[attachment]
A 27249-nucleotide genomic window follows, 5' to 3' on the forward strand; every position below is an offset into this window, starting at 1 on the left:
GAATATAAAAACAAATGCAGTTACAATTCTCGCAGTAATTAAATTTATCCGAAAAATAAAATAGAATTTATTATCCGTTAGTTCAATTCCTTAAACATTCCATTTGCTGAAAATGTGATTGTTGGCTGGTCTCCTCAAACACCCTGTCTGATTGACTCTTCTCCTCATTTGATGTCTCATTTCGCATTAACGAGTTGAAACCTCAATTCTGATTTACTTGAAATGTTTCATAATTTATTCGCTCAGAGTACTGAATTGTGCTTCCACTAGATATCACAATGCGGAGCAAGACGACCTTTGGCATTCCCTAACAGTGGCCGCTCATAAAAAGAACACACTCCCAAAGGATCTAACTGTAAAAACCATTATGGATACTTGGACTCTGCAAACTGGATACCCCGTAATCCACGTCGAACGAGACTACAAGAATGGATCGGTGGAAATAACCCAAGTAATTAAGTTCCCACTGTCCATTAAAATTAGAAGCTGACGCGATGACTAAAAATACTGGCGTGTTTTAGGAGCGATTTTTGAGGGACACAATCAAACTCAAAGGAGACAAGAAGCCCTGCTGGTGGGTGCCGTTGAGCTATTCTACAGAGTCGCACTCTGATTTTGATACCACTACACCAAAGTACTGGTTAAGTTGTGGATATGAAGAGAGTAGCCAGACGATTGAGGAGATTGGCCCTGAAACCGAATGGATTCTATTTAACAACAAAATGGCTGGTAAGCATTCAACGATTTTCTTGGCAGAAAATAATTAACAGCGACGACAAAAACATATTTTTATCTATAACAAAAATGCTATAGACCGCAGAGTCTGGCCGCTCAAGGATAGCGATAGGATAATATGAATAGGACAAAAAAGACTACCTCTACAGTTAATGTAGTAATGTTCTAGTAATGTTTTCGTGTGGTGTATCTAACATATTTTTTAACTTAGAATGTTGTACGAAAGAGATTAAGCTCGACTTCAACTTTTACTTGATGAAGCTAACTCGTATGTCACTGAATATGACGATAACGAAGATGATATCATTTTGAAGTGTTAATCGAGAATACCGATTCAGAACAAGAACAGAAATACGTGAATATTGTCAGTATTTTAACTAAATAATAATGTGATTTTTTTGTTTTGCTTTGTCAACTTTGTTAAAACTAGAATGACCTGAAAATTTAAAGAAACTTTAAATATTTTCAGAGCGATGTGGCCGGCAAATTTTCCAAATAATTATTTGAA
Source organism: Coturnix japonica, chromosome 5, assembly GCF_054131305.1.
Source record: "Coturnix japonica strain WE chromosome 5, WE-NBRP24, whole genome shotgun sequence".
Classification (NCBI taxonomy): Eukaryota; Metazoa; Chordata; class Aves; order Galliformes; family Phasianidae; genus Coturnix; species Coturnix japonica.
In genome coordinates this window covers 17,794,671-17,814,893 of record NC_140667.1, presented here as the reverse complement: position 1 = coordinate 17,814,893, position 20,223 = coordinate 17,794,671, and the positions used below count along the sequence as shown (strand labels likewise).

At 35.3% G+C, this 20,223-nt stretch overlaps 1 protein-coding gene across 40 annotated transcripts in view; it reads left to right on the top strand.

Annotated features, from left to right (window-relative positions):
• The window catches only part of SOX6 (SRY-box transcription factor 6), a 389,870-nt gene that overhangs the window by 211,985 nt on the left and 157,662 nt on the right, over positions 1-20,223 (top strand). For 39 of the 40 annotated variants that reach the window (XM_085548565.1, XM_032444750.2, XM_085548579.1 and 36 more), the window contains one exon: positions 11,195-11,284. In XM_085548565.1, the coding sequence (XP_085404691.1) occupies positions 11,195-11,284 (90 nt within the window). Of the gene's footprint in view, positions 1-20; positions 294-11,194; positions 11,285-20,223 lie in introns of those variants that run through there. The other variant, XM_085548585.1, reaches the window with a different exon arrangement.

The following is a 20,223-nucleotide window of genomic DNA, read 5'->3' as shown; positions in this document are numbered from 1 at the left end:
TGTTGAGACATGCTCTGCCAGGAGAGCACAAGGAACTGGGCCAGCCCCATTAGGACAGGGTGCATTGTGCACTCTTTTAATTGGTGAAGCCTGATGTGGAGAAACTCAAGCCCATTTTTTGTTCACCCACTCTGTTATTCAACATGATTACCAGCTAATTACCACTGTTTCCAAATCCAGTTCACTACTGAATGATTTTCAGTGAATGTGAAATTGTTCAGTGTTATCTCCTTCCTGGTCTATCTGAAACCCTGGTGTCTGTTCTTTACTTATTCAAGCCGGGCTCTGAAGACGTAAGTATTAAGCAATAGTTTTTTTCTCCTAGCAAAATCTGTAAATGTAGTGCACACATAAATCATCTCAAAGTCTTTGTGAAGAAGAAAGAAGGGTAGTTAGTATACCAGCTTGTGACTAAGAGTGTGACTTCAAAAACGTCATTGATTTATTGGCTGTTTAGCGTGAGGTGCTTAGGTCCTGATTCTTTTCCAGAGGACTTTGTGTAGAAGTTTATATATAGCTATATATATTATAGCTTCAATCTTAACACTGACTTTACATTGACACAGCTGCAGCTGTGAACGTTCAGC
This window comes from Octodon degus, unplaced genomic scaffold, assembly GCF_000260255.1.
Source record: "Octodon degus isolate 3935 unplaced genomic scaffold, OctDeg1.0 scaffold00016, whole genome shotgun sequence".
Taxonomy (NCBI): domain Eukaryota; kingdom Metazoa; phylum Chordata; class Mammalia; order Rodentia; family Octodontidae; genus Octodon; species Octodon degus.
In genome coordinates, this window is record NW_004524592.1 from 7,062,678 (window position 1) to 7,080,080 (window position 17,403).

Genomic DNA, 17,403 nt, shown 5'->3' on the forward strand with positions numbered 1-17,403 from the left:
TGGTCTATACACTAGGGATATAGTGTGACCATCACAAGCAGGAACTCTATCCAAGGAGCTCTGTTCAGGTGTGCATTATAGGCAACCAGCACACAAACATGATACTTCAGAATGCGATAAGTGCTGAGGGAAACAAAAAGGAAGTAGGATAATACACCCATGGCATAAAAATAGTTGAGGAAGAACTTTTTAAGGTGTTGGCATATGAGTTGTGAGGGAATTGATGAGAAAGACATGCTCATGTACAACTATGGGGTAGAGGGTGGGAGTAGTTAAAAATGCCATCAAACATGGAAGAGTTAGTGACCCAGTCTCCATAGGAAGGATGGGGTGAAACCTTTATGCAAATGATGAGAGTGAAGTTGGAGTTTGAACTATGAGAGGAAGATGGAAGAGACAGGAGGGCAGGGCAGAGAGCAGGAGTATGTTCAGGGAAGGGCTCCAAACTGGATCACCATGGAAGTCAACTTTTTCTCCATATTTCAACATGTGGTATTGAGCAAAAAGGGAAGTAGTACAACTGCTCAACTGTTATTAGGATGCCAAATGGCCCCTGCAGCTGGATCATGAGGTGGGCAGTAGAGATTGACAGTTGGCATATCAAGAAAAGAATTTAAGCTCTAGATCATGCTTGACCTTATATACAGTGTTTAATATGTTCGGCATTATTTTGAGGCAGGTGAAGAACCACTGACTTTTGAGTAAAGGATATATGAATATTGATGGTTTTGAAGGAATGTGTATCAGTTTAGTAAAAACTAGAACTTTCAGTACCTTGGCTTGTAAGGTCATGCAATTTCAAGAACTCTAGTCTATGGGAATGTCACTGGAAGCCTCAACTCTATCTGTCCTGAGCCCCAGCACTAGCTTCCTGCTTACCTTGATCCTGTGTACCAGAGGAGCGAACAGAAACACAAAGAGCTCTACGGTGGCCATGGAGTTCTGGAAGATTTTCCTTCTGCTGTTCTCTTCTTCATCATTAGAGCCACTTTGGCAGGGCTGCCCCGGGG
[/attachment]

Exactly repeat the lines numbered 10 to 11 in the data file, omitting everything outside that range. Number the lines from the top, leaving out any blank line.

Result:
The following is a 20,223-nucleotide window of genomic DNA, read 5'->3' as shown; positions in this document are numbered from 1 at the left end:
TGTTGAGACATGCTCTGCCAGGAGAGCACAAGGAACTGGGCCAGCCCCATTAGGACAGGGTGCATTGTGCACTCTTTTAATTGGTGAAGCCTGATGTGGAGAAACTCAAGCCCATTTTTTGTTCACCCACTCTGTTATTCAACATGATTACCAGCTAATTACCACTGTTTCCAAATCCAGTTCACTACTGAATGATTTTCAGTGAATGTGAAATTGTTCAGTGTTATCTCCTTCCTGGTCTATCTGAAACCCTGGTGTCTGTTCTTTACTTATTCAAGCCGGGCTCTGAAGACGTAAGTATTAAGCAATAGTTTTTTTCTCCTAGCAAAATCTGTAAATGTAGTGCACACATAAATCATCTCAAAGTCTTTGTGAAGAAGAAAGAAGGGTAGTTAGTATACCAGCTTGTGACTAAGAGTGTGACTTCAAAAACGTCATTGATTTATTGGCTGTTTAGCGTGAGGTGCTTAGGTCCTGATTCTTTTCCAGAGGACTTTGTGTAGAAGTTTATATATAGCTATATATATTATAGCTTCAATCTTAACACTGACTTTACATTGACACAGCTGCAGCTGTGAACGTTCAGC